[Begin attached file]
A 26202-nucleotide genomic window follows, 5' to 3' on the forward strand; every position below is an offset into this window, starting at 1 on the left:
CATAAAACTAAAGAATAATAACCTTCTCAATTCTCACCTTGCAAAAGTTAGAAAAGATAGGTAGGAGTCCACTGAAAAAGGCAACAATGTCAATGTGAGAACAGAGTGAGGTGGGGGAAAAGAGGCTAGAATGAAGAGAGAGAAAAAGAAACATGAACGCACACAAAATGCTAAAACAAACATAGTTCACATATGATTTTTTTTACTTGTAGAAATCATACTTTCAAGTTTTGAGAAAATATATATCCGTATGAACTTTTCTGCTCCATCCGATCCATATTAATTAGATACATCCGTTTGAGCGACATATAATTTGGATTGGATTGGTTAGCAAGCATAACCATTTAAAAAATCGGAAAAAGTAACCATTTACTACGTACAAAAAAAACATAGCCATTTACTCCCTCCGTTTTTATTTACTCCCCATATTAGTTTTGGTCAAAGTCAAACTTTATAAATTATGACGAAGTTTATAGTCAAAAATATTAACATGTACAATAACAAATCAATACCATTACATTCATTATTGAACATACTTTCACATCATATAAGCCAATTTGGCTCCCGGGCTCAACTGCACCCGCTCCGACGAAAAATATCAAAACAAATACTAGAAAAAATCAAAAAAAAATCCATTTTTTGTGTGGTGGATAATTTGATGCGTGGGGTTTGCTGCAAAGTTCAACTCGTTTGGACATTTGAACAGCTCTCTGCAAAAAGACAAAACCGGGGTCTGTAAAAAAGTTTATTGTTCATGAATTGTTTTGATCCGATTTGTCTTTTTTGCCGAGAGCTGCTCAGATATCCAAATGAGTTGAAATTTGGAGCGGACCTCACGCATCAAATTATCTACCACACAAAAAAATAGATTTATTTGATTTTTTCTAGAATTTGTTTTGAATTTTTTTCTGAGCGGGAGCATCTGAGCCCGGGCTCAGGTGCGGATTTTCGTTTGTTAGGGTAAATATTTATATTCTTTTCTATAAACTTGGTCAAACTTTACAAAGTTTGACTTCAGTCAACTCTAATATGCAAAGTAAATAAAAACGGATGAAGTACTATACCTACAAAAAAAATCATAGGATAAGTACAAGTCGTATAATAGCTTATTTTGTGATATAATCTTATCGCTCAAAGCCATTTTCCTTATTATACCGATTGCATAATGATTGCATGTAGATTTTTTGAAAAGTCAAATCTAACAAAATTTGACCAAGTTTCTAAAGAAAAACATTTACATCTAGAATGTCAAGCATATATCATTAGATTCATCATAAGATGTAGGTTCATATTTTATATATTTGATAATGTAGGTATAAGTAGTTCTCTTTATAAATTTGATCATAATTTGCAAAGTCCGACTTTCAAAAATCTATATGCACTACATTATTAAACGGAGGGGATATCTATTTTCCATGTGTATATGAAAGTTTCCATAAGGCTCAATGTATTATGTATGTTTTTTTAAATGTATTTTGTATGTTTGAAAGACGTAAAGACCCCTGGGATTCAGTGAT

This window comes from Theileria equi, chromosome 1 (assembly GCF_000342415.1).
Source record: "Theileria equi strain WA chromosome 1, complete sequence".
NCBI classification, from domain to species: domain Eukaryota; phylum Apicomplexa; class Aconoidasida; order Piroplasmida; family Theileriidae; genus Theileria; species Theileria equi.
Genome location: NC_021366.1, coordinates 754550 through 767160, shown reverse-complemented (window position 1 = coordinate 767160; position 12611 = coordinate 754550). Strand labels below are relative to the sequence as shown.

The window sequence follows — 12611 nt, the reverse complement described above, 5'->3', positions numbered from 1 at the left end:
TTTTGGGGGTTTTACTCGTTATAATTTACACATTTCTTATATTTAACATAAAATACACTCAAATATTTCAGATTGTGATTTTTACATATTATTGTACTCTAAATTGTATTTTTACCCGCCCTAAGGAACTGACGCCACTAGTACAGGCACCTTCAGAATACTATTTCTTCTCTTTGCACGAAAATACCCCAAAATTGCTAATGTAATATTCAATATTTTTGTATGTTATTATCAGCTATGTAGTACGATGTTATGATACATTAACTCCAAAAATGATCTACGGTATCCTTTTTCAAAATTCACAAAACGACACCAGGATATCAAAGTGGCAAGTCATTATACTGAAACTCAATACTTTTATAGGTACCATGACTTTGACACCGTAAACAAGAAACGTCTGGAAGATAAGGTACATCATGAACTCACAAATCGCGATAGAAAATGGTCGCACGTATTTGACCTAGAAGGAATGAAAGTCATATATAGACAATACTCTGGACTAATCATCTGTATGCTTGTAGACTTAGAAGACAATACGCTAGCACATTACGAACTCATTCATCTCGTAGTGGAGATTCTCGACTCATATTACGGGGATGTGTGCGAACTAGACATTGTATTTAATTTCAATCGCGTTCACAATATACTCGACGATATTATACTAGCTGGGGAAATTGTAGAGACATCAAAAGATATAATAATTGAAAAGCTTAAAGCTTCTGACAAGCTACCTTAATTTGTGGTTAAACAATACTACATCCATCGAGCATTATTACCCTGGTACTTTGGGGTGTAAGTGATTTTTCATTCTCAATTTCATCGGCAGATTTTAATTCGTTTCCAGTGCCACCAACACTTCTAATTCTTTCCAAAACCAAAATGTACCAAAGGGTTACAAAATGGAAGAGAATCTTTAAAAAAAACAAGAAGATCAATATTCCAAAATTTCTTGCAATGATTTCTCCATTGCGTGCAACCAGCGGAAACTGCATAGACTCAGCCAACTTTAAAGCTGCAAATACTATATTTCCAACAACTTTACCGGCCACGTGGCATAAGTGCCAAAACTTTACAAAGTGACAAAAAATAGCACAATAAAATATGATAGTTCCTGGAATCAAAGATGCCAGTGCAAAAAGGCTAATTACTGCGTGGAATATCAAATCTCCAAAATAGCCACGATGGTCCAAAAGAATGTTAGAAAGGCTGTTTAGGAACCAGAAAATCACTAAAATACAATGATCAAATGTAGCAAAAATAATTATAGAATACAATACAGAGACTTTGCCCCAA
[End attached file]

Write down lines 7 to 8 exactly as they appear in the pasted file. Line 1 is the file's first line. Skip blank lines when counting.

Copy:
The window sequence follows — 12611 nt, the reverse complement described above, 5'->3', positions numbered from 1 at the left end:
TTTTGGGGGTTTTACTCGTTATAATTTACACATTTCTTATATTTAACATAAAATACACTCAAATATTTCAGATTGTGATTTTTACATATTATTGTACTCTAAATTGTATTTTTACCCGCCCTAAGGAACTGACGCCACTAGTACAGGCACCTTCAGAATACTATTTCTTCTCTTTGCACGAAAATACCCCAAAATTGCTAATGTAATATTCAATATTTTTGTATGTTATTATCAGCTATGTAGTACGATGTTATGATACATTAACTCCAAAAATGATCTACGGTATCCTTTTTCAAAATTCACAAAACGACACCAGGATATCAAAGTGGCAAGTCATTATACTGAAACTCAATACTTTTATAGGTACCATGACTTTGACACCGTAAACAAGAAACGTCTGGAAGATAAGGTACATCATGAACTCACAAATCGCGATAGAAAATGGTCGCACGTATTTGACCTAGAAGGAATGAAAGTCATATATAGACAATACTCTGGACTAATCATCTGTATGCTTGTAGACTTAGAAGACAATACGCTAGCACATTACGAACTCATTCATCTCGTAGTGGAGATTCTCGACTCATATTACGGGGATGTGTGCGAACTAGACATTGTATTTAATTTCAATCGCGTTCACAATATACTCGACGATATTATACTAGCTGGGGAAATTGTAGAGACATCAAAAGATATAATAATTGAAAAGCTTAAAGCTTCTGACAAGCTACCTTAATTTGTGGTTAAACAATACTACATCCATCGAGCATTATTACCCTGGTACTTTGGGGTGTAAGTGATTTTTCATTCTCAATTTCATCGGCAGATTTTAATTCGTTTCCAGTGCCACCAACACTTCTAATTCTTTCCAAAACCAAAATGTACCAAAGGGTTACAAAATGGAAGAGAATCTTTAAAAAAAACAAGAAGATCAATATTCCAAAATTTCTTGCAATGATTTCTCCATTGCGTGCAACCAGCGGAAACTGCATAGACTCAGCCAACTTTAAAGCTGCAAATACTATATTTCCAACAACTTTACCGGCCACGTGGCATAAGTGCCAAAACTTTACAAAGTGACAAAAAATAGCACAATAAAATATGATAGTTCCTGGAATCAAAGATGCCAGTGCAAAAAGGCTAATTACTGCGTGGAATATCAAATCTCCAAAATAGCCACGATGGTCCAAAAGAATGTTAGAAAGGCTGTTTAGGAACCAGAAAATCACTAAAATACAATGATCAAATGTAGCAAAAATAATTATAGAATACAATACAGAGACTTTGCCCCAA